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1998

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Articles 1 - 19 of 19

Full-Text Articles in Law

Professional Athletes-Held To A Higher Standard And Above The Law: A Comment On High-Profile Criminal Defendants And The Need For States To Establish High-Profile Courts, Laurie Nicole Robinson Oct 1998

Professional Athletes-Held To A Higher Standard And Above The Law: A Comment On High-Profile Criminal Defendants And The Need For States To Establish High-Profile Courts, Laurie Nicole Robinson

Indiana Law Journal

No abstract provided.


Joint Defense Agreements And Disqualification Of Co-Defendant's Counsel,, Arnold Rochvarg Oct 1998

Joint Defense Agreements And Disqualification Of Co-Defendant's Counsel,, Arnold Rochvarg

All Faculty Scholarship

How should courts rule on the issue of joint defense agreements and motions for disqualification of another joint defense member's attorney in subsequent litigation? After analyzing prior cases that attempt to resolve the issue, it is clear that no generally accepted analysis of the disqualification issue exists. This article proposes an analytic framework for courts to use when ruling on such motions for disqualification arising in the context of prior joint defense agreements.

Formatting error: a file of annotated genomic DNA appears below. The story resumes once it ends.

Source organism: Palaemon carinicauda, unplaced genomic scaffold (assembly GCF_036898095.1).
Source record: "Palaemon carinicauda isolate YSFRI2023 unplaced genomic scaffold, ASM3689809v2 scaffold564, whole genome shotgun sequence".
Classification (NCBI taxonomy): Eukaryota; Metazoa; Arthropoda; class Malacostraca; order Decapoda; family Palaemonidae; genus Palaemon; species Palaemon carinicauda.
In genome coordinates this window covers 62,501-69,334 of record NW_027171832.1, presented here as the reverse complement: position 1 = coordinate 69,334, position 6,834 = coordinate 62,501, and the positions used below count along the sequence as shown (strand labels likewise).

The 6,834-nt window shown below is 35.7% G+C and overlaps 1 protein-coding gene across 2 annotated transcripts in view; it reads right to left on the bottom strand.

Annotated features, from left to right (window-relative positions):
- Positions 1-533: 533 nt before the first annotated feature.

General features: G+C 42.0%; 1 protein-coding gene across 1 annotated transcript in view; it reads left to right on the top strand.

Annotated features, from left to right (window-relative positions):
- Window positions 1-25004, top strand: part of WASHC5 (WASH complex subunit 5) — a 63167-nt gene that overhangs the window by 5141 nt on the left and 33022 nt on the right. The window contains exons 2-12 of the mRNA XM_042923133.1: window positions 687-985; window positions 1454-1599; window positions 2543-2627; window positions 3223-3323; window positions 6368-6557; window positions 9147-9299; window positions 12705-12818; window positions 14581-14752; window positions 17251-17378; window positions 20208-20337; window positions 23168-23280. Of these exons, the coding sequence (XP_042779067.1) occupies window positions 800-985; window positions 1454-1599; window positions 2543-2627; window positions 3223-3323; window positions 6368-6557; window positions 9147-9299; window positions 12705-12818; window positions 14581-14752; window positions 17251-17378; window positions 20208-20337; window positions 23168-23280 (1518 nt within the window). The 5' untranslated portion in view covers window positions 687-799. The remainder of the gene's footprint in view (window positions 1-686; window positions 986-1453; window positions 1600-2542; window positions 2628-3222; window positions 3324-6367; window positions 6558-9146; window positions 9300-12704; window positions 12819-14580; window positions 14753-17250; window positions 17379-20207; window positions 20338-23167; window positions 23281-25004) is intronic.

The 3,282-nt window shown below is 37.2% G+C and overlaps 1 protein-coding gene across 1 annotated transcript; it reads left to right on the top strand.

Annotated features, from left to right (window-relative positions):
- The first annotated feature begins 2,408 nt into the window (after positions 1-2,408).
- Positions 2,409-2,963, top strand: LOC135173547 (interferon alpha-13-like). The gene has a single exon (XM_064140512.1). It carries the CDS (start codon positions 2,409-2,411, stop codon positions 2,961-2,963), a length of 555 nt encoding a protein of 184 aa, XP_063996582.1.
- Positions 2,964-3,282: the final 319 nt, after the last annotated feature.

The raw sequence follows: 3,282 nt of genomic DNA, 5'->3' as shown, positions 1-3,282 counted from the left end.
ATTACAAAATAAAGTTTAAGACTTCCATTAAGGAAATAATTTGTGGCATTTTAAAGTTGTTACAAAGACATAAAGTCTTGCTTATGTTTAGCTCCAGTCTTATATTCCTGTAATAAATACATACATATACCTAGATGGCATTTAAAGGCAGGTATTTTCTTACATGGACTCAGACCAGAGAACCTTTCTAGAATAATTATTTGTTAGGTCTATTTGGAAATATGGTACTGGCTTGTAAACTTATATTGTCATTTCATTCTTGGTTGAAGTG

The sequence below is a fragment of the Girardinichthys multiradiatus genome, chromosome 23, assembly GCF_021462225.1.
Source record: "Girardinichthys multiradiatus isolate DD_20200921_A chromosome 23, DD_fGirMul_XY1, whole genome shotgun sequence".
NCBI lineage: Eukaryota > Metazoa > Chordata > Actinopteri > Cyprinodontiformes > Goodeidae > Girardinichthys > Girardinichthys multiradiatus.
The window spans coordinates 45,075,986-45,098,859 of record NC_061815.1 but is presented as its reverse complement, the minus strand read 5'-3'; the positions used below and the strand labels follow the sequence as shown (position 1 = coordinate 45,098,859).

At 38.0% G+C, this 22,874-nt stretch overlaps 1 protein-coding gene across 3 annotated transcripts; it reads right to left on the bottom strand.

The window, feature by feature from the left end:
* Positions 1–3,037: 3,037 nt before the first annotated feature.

Although some courts have found an implied attorney-client relationship among all members and attorneys of the joint defense agreement, this view is flawed and based on ...


Implementation Of The Laws Of War In Late-Twentieth-Century Conflicts, Adam Roberts Sep 1998

Implementation Of The Laws Of War In Late-Twentieth-Century Conflicts, Adam Roberts